BANDA ACEH, Indonesia – The United States upped its tsunami relief aid tenfold Friday as ships and planes converged on devastated shores. Bottlenecks of supplies built up, fears of epidemics grew, and in an echo of the aftermath of Sept. 11, 2001, people at a Thai resort scoured a bulletin board of 4,000 photos in search of the dead and missing.
Six days after the earthquake and tsunamis that ravaged 3,000 miles of African and Asian coastline, the confirmed death toll passed 121,000, and 5 million people were homeless. Officials said remote Indian islanders were facing starvation.
In an even more grave assessment, U.N. humanitarian chief Jan Egeland said the number of dead was approaching 150,000. “The vast majority of those are in Indonesia,” he said Friday, adding that the compelte death toll would probably never be known.
President Bush, his administration stung by criticism that its aid pledges were small and slow to materialize, raised the U.S. pledge from $35 million to $350 million. “Our contributions will continue to be revised as the full effects of this terrible tragedy become clearer,” he said. France has promised $57 million, Britain $95 million and Sweden $75.5 million.
Emphasizing the U.S. role in the emergency, Secretary of State Colin Powell discussed relief efforts at a U.N. meeting with Secretary-General Kofi Annan on Friday, before leaving for a weekend visit to the region to assess what more is needed.
An American military cargo jet brought blankets, medicine and the first of 80,000 body bags to Banda Aceh, the devastated Indonesian city near the quake epicenter. Nine U.S military C-130 transports took off Friday from Utapao, the Thai base used by U.S. B-52 bombers during the Vietnam War, to rush supplies to the stricken resorts of southern Thailand, Indonesia and Sri Lanka, said Maj. Larry Redmon in Bangkok.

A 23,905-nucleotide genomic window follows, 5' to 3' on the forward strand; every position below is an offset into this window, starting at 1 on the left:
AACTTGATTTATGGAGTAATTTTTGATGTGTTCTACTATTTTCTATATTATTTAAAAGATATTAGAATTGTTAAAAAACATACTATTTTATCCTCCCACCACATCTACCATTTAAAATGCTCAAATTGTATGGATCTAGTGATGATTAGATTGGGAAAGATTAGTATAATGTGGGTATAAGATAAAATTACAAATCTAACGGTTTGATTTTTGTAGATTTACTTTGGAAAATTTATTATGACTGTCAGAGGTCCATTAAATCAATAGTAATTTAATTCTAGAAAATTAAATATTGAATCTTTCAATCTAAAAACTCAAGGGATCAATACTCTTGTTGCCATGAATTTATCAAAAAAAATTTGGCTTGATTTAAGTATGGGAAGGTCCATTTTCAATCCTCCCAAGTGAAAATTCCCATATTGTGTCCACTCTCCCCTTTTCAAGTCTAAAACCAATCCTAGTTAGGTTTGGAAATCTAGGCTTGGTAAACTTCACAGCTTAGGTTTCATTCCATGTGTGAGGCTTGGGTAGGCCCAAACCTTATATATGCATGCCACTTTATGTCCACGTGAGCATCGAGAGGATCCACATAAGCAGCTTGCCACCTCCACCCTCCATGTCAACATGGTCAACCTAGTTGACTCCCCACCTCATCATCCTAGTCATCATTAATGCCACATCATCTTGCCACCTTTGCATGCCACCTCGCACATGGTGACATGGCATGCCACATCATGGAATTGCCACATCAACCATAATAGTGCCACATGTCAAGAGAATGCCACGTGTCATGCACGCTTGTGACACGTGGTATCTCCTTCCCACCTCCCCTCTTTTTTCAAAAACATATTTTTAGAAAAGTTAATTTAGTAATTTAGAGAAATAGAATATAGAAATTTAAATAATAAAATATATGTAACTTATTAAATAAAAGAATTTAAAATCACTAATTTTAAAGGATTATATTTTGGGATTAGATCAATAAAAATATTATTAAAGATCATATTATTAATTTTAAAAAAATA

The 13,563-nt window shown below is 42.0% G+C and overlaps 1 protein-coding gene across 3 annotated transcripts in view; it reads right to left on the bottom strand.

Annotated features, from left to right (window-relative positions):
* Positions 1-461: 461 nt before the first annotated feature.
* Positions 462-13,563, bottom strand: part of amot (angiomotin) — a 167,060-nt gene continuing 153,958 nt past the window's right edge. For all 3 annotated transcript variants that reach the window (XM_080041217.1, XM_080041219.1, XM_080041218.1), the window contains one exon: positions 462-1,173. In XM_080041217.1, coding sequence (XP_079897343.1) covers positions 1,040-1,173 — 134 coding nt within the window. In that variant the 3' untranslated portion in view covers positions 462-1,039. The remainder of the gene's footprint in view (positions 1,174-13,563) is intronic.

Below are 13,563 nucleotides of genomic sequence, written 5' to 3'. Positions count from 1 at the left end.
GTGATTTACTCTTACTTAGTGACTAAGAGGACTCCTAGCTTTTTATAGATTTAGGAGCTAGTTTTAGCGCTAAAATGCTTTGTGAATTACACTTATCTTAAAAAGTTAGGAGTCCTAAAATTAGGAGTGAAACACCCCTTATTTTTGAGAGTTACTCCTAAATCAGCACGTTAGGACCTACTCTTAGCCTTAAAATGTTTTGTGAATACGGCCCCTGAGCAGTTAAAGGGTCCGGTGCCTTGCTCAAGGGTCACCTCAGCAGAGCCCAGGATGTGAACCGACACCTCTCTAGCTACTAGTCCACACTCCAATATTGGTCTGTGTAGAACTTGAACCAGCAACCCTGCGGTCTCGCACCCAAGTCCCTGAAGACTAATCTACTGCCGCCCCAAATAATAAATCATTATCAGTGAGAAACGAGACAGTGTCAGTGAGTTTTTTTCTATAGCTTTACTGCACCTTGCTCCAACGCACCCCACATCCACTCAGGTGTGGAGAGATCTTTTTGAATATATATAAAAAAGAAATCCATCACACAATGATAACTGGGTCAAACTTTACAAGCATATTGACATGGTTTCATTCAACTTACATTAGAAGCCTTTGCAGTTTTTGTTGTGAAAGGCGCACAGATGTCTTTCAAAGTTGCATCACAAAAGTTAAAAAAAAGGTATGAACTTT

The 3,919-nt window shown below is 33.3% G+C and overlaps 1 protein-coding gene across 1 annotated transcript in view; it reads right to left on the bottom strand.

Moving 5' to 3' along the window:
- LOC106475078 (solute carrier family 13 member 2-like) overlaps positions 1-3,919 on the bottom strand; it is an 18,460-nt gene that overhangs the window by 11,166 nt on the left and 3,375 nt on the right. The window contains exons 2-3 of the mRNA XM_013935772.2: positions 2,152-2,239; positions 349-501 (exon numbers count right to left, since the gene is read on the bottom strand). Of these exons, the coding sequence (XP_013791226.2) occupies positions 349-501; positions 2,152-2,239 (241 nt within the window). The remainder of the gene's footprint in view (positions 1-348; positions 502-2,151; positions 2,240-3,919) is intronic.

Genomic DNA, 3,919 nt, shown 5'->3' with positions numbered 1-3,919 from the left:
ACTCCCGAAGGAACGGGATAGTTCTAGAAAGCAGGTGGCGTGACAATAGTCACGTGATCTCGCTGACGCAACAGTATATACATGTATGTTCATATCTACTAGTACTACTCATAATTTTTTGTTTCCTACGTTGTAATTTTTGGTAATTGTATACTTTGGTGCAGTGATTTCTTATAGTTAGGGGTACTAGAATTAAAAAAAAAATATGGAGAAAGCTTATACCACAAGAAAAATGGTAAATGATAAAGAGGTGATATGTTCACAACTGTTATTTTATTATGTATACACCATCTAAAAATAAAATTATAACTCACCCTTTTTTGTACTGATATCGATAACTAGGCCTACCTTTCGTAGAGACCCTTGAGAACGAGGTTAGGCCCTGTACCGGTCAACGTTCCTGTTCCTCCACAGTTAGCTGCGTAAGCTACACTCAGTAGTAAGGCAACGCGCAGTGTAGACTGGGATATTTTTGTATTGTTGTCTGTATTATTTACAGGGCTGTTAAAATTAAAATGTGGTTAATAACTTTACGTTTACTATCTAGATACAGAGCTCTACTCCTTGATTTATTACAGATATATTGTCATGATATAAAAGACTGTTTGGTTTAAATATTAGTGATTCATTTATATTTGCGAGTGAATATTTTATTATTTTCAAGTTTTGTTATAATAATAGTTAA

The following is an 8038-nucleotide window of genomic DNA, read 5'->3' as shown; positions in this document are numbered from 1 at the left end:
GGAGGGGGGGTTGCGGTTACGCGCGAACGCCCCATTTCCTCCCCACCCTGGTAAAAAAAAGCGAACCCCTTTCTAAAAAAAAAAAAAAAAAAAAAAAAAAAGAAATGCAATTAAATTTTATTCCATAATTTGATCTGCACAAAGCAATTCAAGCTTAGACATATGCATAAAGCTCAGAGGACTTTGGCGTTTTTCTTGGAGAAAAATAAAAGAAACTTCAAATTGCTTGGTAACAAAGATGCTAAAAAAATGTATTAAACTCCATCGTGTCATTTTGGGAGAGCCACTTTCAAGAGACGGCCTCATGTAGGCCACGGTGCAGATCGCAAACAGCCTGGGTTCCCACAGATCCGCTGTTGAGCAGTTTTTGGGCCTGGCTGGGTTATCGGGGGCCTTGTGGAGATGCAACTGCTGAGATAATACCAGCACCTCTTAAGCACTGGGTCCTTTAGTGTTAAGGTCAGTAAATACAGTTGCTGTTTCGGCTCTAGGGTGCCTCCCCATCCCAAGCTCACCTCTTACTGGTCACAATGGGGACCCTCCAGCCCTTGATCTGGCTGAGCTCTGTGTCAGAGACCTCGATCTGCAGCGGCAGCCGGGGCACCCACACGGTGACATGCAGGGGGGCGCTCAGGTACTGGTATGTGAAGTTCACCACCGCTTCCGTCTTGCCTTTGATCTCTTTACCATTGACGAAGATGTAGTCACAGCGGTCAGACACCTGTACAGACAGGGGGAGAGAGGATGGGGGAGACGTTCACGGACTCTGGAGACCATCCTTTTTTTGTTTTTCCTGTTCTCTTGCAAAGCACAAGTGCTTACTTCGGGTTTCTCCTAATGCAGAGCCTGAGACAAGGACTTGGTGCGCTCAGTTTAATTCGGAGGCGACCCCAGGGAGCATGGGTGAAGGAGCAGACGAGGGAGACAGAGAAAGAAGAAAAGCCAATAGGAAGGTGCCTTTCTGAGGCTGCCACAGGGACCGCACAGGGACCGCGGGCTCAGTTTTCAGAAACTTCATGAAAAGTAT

Other C-130s were sent by Australia and New Zealand, and the Indonesian government said two flights from 18 countries had reached Sumatra by Friday. But bureaucratic delays, impassable roads and long distances were blocking much of the blankets, bottled water, plastic sheeting and medicines from reaching the survivors.
Convoys distributed sugar, rice and lentils in Sri Lanka; India dispatched a ship converted into a 50-bed hospital.
In the Andaman islands, a remote southern Indian archipelago, officials and volunteers struggled to deliver tons of rations, clothes, bedding, oil and other items, hampered by lack of transportation.
“There is starvation. People haven’t had food or water for at least five days. There are carcasses. There will be an epidemic,” said member of Parliament Manoranjan Bhakta.
At popular Phuket resort in Thailand, people pored over photos of the dead and missing. “At this point, we hope against hope that they are still alive somewhere,” said Canadian tourist Dan Kwan, hunting fmissing parents. He said it was possible they were unconscious or unable to speak.
Forensic teams in Thailand packed bodies in dry ice as the government announced its death toll had doubled to more than 4,500 people, almost half of them vacationing foreigners.
In Sri Lanka, where more than 4,000 people were unaccounted for, TV channels devoted 10 minutes of every hour to reading the names and details of the missing.
“Our biggest battle and fear now is to prevent an epidemic from breaking out,” said Indonesian Health Minister Nimal Siripala de Silva. “Clean water and sanitation is our main concern.”
Ade Bachtiar, a volunteer nurse from Jakarta, arrived in Banda Aceh on Wednesday to help at a clinic set up in an abandoned souvenir shop.
“Yesterday, we could only stay open for about two hours due to the lack of electricity,” he said. Nevertheless, he added, they treated 60 to 80 people, mainly closing and cleaning wounds.
“Medicine is running out, especially antiseptics,” he said.
Talk to us
- You can tell us about news and ask us about our journalism by emailing email@example.com or by calling 425-339-3428.
- If you have an opinion you wish to share for publication, send a letter to the editor to firstname.lastname@example.org or by regular mail to The Daily Herald, Letters, P.O. Box 930, Everett, WA 98206.
- More contact information is here.